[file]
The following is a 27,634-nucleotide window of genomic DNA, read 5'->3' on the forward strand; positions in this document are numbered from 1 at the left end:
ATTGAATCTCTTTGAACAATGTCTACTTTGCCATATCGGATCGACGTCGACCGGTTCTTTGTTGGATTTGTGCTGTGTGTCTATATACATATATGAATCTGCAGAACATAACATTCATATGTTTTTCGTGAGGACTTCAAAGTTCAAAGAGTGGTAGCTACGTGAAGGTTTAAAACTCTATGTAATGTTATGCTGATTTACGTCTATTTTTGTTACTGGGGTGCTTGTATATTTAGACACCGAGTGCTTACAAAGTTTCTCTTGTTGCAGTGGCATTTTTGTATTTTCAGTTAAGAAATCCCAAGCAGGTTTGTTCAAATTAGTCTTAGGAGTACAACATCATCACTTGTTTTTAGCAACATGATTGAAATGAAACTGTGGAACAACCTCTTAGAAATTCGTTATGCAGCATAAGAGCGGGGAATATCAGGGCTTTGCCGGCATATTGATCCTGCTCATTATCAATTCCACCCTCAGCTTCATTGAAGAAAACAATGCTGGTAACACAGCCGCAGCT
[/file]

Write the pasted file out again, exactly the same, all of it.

The following is a 27,634-nucleotide window of genomic DNA, read 5'->3' on the forward strand; positions in this document are numbered from 1 at the left end:
ATTGAATCTCTTTGAACAATGTCTACTTTGCCATATCGGATCGACGTCGACCGGTTCTTTGTTGGATTTGTGCTGTGTGTCTATATACATATATGAATCTGCAGAACATAACATTCATATGTTTTTCGTGAGGACTTCAAAGTTCAAAGAGTGGTAGCTACGTGAAGGTTTAAAACTCTATGTAATGTTATGCTGATTTACGTCTATTTTTGTTACTGGGGTGCTTGTATATTTAGACACCGAGTGCTTACAAAGTTTCTCTTGTTGCAGTGGCATTTTTGTATTTTCAGTTAAGAAATCCCAAGCAGGTTTGTTCAAATTAGTCTTAGGAGTACAACATCATCACTTGTTTTTAGCAACATGATTGAAATGAAACTGTGGAACAACCTCTTAGAAATTCGTTATGCAGCATAAGAGCGGGGAATATCAGGGCTTTGCCGGCATATTGATCCTGCTCATTATCAATTCCACCCTCAGCTTCATTGAAGAAAACAATGCTGGTAACACAGCCGCAGCT